The world is in the midst of an electronic music renaissance, and you find most of this boon of producers laying claim to the club-friendly, bass-dropping variety, holing up in the the free-flowing world of hip-hop beatmaking or pitching their tent on the out-there, boundary-pushing EDM camp.
Broncho has never been hurting in the hook department. The success of the trio’s 2011 debut, Can’t Get Past the Lips, was predicated mostly on its ability to marry melodies with kinetic guitar riffs and anarchic energy. Yet we’ve heard nothing to the degree of pure pop catchiness on display in “Class Historian,” the new single from Broncho’s upcoming sophomore album, Just Enough Hip to Be Woman.
No one wants to be forgotten; everyone wants some sort of legacy, a mark they leave behind as they exit this life for whatever lies beyond.
And for as long as there has been death, there have been monuments — whether austere or understated, abstract or concrete, prominent or tucked away in private — erected by the ones they loved to assure that remembrance, at least for a time.
Some of the best albums and artists were born out of happy accidents owed to varying degrees of early suckage — the perfect note or chord for a song found by missing the one you are aiming for, failed mimicry of an idol bearing something entirely new and great instead.
I don't know if there's a music fan alive who hasn't dreamed of being in a band. Unfortunately, this dream often goes unrequited. But for those struggling to keep the embers of a dream alive, "Todd P. Goes to Austin" is a can of gasoline.
Todd P is a do-it-yourself show promoter; he describes his job as making music louder and making sure someone's at the door taking money. He waxes philosophical about the meaning of music, verbally punishes anything related to the music industry, and generally loves indie rock with all his being. Instead of dropping all of that on you at once, brilliant director Jay Buim intersperses interview footage among the tales of several vans heading down to Austin for a subversive, unofficial showcase headed up by Todd P in the middle of South by Southwest.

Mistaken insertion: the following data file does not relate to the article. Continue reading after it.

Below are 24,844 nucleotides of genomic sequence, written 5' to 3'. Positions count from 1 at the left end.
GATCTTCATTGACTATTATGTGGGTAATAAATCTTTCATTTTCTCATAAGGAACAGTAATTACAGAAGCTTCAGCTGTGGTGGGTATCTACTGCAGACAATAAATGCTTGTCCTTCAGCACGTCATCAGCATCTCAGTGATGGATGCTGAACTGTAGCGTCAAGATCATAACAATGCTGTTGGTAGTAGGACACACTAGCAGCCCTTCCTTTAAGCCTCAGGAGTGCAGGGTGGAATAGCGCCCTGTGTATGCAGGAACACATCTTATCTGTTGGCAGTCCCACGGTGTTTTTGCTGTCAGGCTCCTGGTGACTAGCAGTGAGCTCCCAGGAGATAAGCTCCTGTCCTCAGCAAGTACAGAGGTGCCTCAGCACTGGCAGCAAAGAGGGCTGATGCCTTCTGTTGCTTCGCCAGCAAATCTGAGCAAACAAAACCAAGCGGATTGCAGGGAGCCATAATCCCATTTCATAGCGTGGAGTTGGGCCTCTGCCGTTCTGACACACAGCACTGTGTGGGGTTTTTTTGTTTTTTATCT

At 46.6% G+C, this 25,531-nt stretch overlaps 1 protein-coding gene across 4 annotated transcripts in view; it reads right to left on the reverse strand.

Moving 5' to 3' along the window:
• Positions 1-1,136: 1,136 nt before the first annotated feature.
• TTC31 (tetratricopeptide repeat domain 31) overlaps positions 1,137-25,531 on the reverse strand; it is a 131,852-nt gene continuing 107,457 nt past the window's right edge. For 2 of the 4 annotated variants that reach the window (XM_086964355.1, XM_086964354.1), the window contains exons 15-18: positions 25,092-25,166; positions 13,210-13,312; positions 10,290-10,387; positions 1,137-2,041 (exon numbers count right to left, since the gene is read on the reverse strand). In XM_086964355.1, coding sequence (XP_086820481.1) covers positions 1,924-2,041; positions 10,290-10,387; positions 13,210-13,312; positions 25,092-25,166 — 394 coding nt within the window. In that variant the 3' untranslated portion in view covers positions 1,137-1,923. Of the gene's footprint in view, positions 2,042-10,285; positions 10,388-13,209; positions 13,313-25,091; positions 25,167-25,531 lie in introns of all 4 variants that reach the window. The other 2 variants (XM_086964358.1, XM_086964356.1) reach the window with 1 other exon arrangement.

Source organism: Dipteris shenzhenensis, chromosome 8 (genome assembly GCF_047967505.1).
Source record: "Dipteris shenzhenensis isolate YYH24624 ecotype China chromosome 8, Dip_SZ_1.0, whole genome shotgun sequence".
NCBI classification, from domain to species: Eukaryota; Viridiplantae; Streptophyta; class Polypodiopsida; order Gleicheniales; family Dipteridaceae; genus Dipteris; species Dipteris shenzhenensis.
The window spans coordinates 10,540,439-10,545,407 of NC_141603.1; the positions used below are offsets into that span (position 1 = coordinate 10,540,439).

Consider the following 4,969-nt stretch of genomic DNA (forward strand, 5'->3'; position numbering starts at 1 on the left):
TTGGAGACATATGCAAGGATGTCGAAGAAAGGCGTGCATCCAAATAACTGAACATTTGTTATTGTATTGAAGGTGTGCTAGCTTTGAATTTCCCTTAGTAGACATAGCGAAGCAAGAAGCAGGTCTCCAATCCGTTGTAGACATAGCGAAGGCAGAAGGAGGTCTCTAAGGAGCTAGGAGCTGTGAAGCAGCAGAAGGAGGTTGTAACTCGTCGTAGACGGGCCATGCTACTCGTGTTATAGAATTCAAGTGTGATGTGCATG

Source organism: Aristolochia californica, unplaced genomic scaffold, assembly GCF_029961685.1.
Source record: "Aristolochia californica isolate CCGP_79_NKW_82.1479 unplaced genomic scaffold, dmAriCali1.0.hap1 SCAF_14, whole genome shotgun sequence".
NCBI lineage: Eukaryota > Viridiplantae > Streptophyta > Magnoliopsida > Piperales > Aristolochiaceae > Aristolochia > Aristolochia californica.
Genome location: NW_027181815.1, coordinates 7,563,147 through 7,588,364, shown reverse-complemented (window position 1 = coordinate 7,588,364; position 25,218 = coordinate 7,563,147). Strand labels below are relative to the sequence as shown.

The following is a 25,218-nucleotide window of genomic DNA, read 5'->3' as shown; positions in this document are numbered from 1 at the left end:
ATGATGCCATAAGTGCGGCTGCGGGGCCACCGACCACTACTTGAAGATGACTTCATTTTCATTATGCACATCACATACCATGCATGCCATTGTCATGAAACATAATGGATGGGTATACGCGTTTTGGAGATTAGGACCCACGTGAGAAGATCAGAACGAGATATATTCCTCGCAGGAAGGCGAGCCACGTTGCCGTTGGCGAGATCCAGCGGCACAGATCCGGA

The bands chosen by Todd P are what make this film so excellent: the hyperkinetic and über-enthusiastic Matt and Kim get substantial camera time, the manic and incredible The Death Set own a storyline, and the attitude-filled girl punks Mika Miko take up another chunk. The final storyline is Todd P's own van, which has all the gear for the show. Oh, yes, there will be breakdowns.
The documentary does an outstanding job of capturing the frenzy and freedom of being in an underground rock band; the whole affair is painted as dramatic, romantic and enthusiastic. If you have a pulse, you will want to quit your job and form a band about halfway through the documentary. You will want to repeat the documentary as soon as it's over. You will need someone to restrain you from jumping up and down during the final montage.
The documentary is perfectly paced, beautifully shot and masterfully edited. It sprints by your eyes, stirring up endorphins and adrenaline. The only thing that the documentary does poorly is show how boring a lot of being in a band actually is. But why fixate on that crap?
"Todd P Goes to Austin" is the most entertaining music documentary I've ever seen, and high on my list of favorite documentaries.